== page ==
Shares in Hemogenyx Pharmaceuticals rocketed over 120% after details were released of a patent application for a "new type of humanised mouse" that can be used to show how antibodies developed by the biotech company can treat leukaemia.
Hemogenyx, which is headquartered in London and operates via a wholly owned subsidiary in Brooklyn, New York, revealed on Monday afternoon that it had filed a provisional patent application relating its development of "a new type of humanised mice with a chimeric mouse-human blood system that can be used to advance product development, as well as for other disease modelling and drug development".
First data results from this mouse-human blood system have shown, the company said, that its CDX bi-specific antibody treatment is capable of attacking and eliminating the acute myelogenous leukemia (AML) blood cancer in the lab.
"Using these new humanised mice the company is confident that it should be able to demonstrate that its lead product, CDX bi-specific antibodies, are effective in the treatment of (AML). Use of the humanised mouse model should facilitate developing and progressing the CDX bi-specific antibodies into human trials, in line with the company's development timeline."
Hemogenyx's main focus is on developing new therapies that it hopes could do away with the need for chemotherapy or radiation before bone marrow and blood stem cell transplants, which would eradicate the need to find a perfectly donor match.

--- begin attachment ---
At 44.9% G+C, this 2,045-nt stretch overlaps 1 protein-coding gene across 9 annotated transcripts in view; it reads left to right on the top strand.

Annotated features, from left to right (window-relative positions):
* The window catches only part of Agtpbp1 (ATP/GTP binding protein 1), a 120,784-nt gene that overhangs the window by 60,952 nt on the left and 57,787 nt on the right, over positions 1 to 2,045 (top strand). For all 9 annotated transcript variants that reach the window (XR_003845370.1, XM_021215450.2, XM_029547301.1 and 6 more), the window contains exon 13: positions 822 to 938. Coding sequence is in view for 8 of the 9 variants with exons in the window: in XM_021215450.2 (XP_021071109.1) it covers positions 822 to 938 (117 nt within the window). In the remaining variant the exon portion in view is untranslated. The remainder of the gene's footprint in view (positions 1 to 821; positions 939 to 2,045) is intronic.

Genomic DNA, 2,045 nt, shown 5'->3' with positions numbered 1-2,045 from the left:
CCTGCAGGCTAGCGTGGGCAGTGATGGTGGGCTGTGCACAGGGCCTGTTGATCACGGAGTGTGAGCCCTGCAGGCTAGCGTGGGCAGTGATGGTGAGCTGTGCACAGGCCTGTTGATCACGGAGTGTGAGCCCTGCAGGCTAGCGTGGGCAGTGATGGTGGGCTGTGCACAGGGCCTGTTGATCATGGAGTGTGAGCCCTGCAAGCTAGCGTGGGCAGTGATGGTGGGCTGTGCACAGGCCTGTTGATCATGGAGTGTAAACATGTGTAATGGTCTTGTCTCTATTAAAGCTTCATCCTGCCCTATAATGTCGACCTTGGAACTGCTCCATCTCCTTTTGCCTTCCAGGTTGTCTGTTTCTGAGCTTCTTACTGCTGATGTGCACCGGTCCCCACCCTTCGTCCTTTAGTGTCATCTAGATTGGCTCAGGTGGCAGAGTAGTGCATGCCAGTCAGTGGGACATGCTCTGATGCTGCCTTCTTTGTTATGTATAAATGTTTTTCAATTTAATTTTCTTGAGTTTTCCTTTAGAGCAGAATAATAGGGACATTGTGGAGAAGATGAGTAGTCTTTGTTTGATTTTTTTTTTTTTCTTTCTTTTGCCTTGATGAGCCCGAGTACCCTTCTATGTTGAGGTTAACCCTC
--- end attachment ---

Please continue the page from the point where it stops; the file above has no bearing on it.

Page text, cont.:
Using CDX bi-specific antibodies, an AML patient's own immune cells would be redirected to eliminate both the cancerous cells and blood stem cells, which would prepare the patient with relapsed/refractory AML for bone marrow transplantation. This avoids standard treatments that rely on giving patients intensive chemotherapy and radiation.
Vladislav Sandler, chief executive and co-founder of Hemogenyx, said: "We are hugely excited by the first solid data that we've received testing the efficacy of CDX antibodies against acute myelogenous leukemia. The results which show that they can attack and eliminate AML cells is a true breakthrough and a significant development in our process of developing CDX to become a universally available conditioning product for patients undergoing bone marrow transplants as a treatment for serious blood diseases.
"In addition the new type of humanised mice opens the door to extending our work into other disease models and specific drug development which we expect to be of great interest to large biopharmaceutical companies and could form the basis of a number of significant future collaborations."
AML affected about one million people globally in 2015 and resulted in 147,000 deaths. AML accounts for roughly 1.8% of cancer deaths in the United States with about 20,000 new cases diagnosed in the US and 18,000 cases in Europe every year.
Shares in Hemogenyx, which arrived on London's full list last year via an £8m reverse takeover into cash shell Silver Falcon, surged more than 120% from its recent low of 2.12p to 4.87p on Monday after the company prematurely disclosed the potential patent application. Directors said they regretted the early release, which is "not in accordance with the company's policies on the release of information".
Last year's reverse acquisition was completed by issuing of 228.57m shares
at a price of 3.5p apiece to the US company, with Silver Falcon having originally floated its shares at 3p on London's main market in November 2015.